I'm not sure here are you failing to understand what I'm saying or are you trying to isolate me in a political sense so that you might use numbers plucked from your imagination to beat down me into my place, as you see it.

You've now come to the point where you need to put words into my mouth, in order to make something approaching a point. Why not deal with what's been said rather than the strawman that you're making. As it seems to me that you're the only one who's dealing with your strawman.
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PostSubject: Re: The Vote - A Poor Replacement For Democracy?   Tue Mar 03, 2009 11:42 pm

tonys wrote:
Auditor #9 wrote:
hermes and tonys wrote:
The ultimate form of democracy is to have no government. The vote, exercised in the system we have now, perpetuates the continuing failure of the aim of democracy to be achieved. Only to an anarchist

To my knowledge, tonys, there are a number of models of functioning participatory democracy extant these days - most prominently in Switzerland but in parts of South America there exists participatory budgets.
In the US as well there are plenty of democratic structures that we could do with to enhance voter participation and the list system exists I believe in Israel.

They all accept the democratically expressed will of the majority, hermes does not, unless there is 100% agreement behind it, an impossibility and a nonsense.

I don't know if he is saying that - he can answer himself though. What I'm getting from his statement above is that the system we have currently perpetuates itself only and has no mechanism to grow e.g. consultign with the people before pushing forward with certain legislation. That's what I'm getting from what he's saying.

I'm troubled that it's not that case that there is more participation and I feel it would be wise for governments here to start implementing strains of it here. People often feel disenfranchised ... and you'd be surprised how many would be interested in being consulted too.

And it wouldn't be that bizarre an idea either - you'd get the electorate to vote for packages of budgets for example and all this budgetary secrecy nonsense would be consigned to the playpen of history; people could vote in the good times to have their income tax levels raised but there would be a corresponding dividend in public projects or this could be done locally - a Dublin tax for example, not implemented down the country where there would be a higher level of VAT but the collected tax would transparently fund public projects.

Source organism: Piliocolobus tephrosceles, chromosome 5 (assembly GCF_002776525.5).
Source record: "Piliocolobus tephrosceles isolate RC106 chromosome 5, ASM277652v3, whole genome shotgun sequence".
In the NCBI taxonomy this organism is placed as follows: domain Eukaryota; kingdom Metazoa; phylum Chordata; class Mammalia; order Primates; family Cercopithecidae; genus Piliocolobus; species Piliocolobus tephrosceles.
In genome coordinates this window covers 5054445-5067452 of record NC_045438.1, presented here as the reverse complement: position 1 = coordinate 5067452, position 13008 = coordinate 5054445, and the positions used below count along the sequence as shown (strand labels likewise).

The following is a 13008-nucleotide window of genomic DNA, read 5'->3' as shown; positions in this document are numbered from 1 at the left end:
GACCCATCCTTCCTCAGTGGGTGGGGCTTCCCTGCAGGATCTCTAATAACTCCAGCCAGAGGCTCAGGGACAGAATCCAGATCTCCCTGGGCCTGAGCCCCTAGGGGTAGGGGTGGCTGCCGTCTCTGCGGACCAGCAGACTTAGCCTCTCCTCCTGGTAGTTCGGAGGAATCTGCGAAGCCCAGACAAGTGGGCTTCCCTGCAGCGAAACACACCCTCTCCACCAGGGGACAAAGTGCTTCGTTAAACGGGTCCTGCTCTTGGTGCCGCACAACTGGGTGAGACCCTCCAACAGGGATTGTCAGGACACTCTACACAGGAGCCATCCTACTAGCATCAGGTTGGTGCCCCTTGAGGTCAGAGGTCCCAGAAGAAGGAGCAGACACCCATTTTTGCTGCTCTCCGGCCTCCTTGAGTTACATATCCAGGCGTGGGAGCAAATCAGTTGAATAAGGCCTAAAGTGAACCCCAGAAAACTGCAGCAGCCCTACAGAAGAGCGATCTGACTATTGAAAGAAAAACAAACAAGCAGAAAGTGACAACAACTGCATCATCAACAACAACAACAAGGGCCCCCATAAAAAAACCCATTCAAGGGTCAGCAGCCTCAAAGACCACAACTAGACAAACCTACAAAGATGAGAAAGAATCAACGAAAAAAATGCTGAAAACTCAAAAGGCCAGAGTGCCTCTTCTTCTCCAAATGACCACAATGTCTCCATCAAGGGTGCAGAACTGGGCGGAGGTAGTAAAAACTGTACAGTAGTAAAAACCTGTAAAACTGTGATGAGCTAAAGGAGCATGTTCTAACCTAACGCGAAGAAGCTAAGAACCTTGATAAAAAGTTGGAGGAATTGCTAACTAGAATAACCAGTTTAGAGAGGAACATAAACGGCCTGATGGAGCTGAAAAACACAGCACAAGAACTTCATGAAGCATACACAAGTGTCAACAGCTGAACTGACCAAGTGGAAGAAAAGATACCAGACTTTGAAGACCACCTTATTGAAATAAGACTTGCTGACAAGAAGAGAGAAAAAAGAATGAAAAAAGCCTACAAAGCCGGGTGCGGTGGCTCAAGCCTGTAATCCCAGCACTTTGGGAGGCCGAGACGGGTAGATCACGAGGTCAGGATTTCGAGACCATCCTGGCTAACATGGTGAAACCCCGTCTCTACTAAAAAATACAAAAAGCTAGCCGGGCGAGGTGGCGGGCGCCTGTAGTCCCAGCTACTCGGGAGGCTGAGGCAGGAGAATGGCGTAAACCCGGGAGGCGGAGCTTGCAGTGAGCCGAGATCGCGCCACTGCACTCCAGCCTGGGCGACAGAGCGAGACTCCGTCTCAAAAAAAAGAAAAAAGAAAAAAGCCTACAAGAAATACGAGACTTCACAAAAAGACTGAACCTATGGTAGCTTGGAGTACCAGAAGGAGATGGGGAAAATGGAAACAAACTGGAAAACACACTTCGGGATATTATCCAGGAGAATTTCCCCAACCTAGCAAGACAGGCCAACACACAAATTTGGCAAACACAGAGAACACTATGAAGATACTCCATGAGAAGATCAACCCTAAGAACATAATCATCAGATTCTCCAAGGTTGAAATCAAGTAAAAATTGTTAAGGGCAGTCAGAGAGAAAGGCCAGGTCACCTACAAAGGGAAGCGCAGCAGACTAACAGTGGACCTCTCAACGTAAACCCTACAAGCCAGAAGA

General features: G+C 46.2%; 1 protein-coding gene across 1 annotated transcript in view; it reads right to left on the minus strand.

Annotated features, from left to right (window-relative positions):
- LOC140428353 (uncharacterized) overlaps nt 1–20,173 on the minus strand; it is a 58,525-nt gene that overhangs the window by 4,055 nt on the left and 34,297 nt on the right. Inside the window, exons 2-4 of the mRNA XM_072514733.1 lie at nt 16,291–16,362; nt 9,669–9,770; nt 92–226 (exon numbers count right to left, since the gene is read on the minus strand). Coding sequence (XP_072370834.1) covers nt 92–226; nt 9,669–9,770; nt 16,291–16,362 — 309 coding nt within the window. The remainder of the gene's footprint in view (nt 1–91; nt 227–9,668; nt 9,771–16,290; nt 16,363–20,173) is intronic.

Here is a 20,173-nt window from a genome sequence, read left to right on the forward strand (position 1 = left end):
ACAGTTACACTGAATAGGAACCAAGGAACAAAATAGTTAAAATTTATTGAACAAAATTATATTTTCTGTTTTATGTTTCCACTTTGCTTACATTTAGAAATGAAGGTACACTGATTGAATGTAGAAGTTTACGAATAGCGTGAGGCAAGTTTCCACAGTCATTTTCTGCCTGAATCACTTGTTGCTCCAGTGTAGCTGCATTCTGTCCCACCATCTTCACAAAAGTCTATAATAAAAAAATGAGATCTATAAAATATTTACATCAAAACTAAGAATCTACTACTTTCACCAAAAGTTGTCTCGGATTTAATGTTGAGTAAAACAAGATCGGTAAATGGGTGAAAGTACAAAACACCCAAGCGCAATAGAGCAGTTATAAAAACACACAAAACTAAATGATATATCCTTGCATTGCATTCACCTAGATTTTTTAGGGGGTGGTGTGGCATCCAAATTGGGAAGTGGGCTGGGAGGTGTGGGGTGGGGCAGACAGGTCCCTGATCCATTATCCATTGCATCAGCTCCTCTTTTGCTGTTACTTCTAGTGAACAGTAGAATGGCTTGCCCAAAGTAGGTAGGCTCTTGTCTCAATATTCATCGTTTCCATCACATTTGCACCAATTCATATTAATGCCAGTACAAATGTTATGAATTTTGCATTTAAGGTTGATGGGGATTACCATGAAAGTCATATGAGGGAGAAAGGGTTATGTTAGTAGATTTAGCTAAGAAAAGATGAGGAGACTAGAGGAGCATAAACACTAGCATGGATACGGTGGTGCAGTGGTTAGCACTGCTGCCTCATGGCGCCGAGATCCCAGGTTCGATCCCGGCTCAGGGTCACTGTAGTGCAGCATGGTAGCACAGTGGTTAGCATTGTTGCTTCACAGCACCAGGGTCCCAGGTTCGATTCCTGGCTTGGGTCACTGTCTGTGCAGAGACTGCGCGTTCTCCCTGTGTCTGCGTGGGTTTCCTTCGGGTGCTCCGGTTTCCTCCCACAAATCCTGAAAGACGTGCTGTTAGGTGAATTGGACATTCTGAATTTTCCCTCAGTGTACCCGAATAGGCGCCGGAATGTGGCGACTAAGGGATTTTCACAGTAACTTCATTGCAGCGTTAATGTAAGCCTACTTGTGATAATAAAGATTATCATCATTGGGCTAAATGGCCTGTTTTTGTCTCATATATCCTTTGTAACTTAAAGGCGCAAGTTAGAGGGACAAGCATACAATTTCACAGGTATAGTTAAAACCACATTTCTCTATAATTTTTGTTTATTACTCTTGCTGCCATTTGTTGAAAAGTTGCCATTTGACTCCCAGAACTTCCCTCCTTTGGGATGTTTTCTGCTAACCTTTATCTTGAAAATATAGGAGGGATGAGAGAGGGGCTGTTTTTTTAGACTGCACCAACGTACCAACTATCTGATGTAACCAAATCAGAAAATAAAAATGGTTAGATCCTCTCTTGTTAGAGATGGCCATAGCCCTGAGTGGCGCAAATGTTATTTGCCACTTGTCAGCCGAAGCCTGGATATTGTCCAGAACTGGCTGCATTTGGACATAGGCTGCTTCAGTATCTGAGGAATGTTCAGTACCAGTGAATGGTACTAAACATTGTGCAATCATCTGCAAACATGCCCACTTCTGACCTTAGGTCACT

It could be offered to people to vote on and would vary each year - +1%, 0%, 0.5%, -1% etc. depending. I believe it's like this in Switzerland and they often vote for tax hikes - imagine having the confidence and consent of your people like that ?

It would have the benefit of including your people in governing to a small but important degree. It would also be a little bit of education.
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PostSubject: Re: The Vote - A Poor Replacement For Democracy?   Wed Mar 04, 2009 12:00 am

Auditor #9 wrote:
tonys wrote:
Auditor #9 wrote:
hermes and tonys wrote:
The ultimate form of democracy is to have no government. The vote, exercised in the system we have now, perpetuates the continuing failure of the aim of democracy to be achieved. Only to an anarchist

To my knowledge, tonys, there are a number of models of functioning participatory democracy extant these days - most prominently in Switzerland but in parts of South America there exists participatory budgets.
In the US as well there are plenty of democratic structures that we could do with to enhance voter participation and the list system exists I believe in Israel.

They all accept the democratically expressed will of the majority, hermes does not, unless there is 100% agreement behind it, an impossibility and a nonsense.

That's exactly what I'm saying.

The more influence in the running of things that your vote achieves the more democratic the system you are participating in. The more your vote facilitates the will of someone else, the less democratic the system.

I don't know if he is saying that - he can answer himself though. What I'm getting from his statement above is that the system we have currently perpetuates itself only and has no mechanism to grow e.g. consultign with the people before pushing forward with certain legislation. That's what I'm getting from what he's saying.